If you’re planning to relocate to another city, your jobs search complexity increases by a factor of five: distance, time, cost, market intelligence and the challenge of building a network long distance.
I’ve written before about mistakes people make when networking, so it’s only fair that I also write about people who get it right. One of the best things you can do when asking for help in your job search (or any venture) is to reconnect with the person who helped you. Recently, someone I connected got it right, and I hope that jobseekers can benefit.
As you go through the personality results, you begin to see how your style has probably been a part of you since you were very young – and how little you’ve changed over time. (You can predict your four-year-old’s behavior just as accurately as your spouse’s, can’t you?)
Paul Tieger’s Do What You Are is one of the best career advice books I’ve used. The book is organized into chapters on each of the 16 personality types of the Myers Briggs Type Indicator (MBTI.) Each chapter offers a list of what makes work worthwhile for that personality type. The lists work so well because they aren’t specific to any occupation. They focus on what makes your personality type tick and where you’ll find satisfying work and people who understand you. When I coach people on career transition, I suggest that they focus on these concepts rather than salary and duties. After all, you probably know what the job involves already. What you don’t know s what the team is like – and how well you’ll fit in.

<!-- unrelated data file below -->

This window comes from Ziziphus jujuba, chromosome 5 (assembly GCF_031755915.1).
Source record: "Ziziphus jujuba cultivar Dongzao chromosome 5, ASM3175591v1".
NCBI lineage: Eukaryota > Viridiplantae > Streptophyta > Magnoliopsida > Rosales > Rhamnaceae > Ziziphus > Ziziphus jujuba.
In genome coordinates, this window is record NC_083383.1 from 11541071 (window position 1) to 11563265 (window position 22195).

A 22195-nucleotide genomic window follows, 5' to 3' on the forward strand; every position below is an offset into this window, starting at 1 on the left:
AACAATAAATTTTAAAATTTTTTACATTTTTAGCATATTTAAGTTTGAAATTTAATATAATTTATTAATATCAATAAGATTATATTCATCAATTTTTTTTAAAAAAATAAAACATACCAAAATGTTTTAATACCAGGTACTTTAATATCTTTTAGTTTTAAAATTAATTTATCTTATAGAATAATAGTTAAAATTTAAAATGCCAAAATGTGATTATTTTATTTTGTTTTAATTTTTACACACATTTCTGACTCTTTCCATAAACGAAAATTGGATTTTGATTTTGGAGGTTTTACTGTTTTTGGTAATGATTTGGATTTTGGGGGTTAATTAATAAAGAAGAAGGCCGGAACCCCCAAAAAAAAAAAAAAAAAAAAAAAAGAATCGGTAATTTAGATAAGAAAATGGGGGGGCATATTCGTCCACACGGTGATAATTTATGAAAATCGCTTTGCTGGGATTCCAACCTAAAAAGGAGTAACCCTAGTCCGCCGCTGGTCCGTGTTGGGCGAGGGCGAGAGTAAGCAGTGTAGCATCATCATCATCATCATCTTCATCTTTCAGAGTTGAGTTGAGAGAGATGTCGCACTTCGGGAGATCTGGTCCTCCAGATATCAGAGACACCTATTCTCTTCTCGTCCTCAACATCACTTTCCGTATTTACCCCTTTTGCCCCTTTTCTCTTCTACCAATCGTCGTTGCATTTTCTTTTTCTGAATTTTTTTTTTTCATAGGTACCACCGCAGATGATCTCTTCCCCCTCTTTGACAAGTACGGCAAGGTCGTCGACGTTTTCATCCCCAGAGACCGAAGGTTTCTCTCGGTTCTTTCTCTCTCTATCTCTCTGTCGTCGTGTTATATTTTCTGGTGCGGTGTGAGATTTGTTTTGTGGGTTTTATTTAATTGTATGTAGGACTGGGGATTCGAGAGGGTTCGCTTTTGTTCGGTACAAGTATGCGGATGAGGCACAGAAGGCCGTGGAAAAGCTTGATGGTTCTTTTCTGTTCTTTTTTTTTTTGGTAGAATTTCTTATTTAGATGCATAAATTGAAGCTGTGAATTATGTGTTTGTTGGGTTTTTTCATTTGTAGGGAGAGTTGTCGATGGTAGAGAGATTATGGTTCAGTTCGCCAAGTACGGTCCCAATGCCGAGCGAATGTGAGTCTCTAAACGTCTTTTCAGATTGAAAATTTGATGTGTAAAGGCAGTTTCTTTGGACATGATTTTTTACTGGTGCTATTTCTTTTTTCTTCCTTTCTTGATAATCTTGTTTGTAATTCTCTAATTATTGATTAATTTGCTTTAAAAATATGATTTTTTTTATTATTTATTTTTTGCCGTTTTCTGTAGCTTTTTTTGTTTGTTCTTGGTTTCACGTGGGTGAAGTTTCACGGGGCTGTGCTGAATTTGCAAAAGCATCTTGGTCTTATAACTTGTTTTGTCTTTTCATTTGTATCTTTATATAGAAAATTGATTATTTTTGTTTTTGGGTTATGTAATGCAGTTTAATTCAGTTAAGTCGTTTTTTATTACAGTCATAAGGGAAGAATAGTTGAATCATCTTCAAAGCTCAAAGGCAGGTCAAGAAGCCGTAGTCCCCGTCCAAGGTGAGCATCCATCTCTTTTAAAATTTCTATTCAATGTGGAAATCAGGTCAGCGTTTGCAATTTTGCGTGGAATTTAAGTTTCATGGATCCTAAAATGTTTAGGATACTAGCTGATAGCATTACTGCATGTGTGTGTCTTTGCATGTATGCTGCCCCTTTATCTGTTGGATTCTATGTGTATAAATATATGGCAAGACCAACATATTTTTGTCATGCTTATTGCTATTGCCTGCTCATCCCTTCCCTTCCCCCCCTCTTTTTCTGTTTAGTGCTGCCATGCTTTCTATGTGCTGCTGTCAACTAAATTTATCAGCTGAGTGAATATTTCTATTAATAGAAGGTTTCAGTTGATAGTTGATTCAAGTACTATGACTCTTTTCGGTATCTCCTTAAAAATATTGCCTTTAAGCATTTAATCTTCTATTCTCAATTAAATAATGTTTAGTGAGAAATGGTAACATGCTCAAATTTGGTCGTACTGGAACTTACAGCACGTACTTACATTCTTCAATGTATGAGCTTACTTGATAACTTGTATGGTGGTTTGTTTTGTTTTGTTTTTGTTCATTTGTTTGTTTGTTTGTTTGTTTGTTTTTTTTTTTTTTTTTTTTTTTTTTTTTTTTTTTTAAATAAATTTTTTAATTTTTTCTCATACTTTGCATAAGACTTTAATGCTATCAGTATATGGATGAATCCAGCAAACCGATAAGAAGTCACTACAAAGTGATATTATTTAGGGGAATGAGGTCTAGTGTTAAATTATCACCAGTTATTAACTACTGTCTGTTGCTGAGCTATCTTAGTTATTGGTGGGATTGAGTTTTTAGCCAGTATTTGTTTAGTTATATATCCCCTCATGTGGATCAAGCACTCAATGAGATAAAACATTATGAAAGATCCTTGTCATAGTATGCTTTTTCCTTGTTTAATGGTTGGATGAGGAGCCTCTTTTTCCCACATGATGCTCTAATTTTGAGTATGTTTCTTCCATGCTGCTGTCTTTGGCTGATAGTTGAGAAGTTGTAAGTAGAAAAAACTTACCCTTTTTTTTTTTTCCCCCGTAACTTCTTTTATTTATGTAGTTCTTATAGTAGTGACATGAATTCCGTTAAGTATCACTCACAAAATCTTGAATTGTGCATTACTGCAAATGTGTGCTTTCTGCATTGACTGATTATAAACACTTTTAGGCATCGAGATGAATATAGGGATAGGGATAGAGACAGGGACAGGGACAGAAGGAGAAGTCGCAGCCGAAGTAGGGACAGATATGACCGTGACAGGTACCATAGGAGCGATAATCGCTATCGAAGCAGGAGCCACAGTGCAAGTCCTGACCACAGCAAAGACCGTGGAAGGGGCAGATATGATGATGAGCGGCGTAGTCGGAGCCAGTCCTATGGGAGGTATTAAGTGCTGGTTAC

We all have stressful days when everything seems to go wrong. Advance preparation can keep a bad day from becoming a disaster.
“Networking is often given a bad reputation because some people use the concept in a way that is inconsiderate, inappropriate, unprofessional, or just shortsighted.” Yup – that about covers it.
Networking is about deep connections, but it’s also about wide ones. Gladwell estimates that most of the benefit you get from your network does not come from strong connections (former bosses, personal friends, etc.) but from what he terms “weak ties.”
Think about all the information that comes across your desk in a given week. Instead of using things up and throwing them away, take the value that is there for you and think ‘Who else would be interested in this information?’
Brad Raney spoke to the WorkSource Professional Network on September 23. He is the author of “Improve Your VOWELS, Improve Your Career! The A,E,I,O,U’s of Finding Your Perfect Job!”